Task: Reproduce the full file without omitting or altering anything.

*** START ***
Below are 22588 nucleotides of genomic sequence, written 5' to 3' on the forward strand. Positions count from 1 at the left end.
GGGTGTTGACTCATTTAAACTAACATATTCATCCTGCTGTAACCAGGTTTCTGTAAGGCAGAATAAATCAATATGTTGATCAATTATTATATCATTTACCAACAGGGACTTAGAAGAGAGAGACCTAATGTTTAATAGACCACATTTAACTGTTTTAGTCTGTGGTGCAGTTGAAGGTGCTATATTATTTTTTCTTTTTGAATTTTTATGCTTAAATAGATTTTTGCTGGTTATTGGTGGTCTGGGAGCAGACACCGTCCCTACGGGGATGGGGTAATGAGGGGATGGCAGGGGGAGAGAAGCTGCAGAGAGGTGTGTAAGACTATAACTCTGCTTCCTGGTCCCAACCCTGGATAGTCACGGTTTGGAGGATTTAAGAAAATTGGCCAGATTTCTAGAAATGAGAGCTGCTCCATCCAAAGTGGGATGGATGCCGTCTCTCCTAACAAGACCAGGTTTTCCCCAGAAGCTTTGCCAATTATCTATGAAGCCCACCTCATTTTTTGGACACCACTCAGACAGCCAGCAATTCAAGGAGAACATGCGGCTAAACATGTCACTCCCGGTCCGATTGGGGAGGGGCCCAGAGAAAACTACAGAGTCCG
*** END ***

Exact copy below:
Below are 22588 nucleotides of genomic sequence, written 5' to 3' on the forward strand. Positions count from 1 at the left end.
GGGTGTTGACTCATTTAAACTAACATATTCATCCTGCTGTAACCAGGTTTCTGTAAGGCAGAATAAATCAATATGTTGATCAATTATTATATCATTTACCAACAGGGACTTAGAAGAGAGAGACCTAATGTTTAATAGACCACATTTAACTGTTTTAGTCTGTGGTGCAGTTGAAGGTGCTATATTATTTTTTCTTTTTGAATTTTTATGCTTAAATAGATTTTTGCTGGTTATTGGTGGTCTGGGAGCAGACACCGTCCCTACGGGGATGGGGTAATGAGGGGATGGCAGGGGGAGAGAAGCTGCAGAGAGGTGTGTAAGACTATAACTCTGCTTCCTGGTCCCAACCCTGGATAGTCACGGTTTGGAGGATTTAAGAAAATTGGCCAGATTTCTAGAAATGAGAGCTGCTCCATCCAAAGTGGGATGGATGCCGTCTCTCCTAACAAGACCAGGTTTTCCCCAGAAGCTTTGCCAATTATCTATGAAGCCCACCTCATTTTTTGGACACCACTCAGACAGCCAGCAATTCAAGGAGAACATGCGGCTAAACATGTCACTCCCGGTCCGATTGGGGAGGGGCCCAGAGAAAACTACAGAGTCCG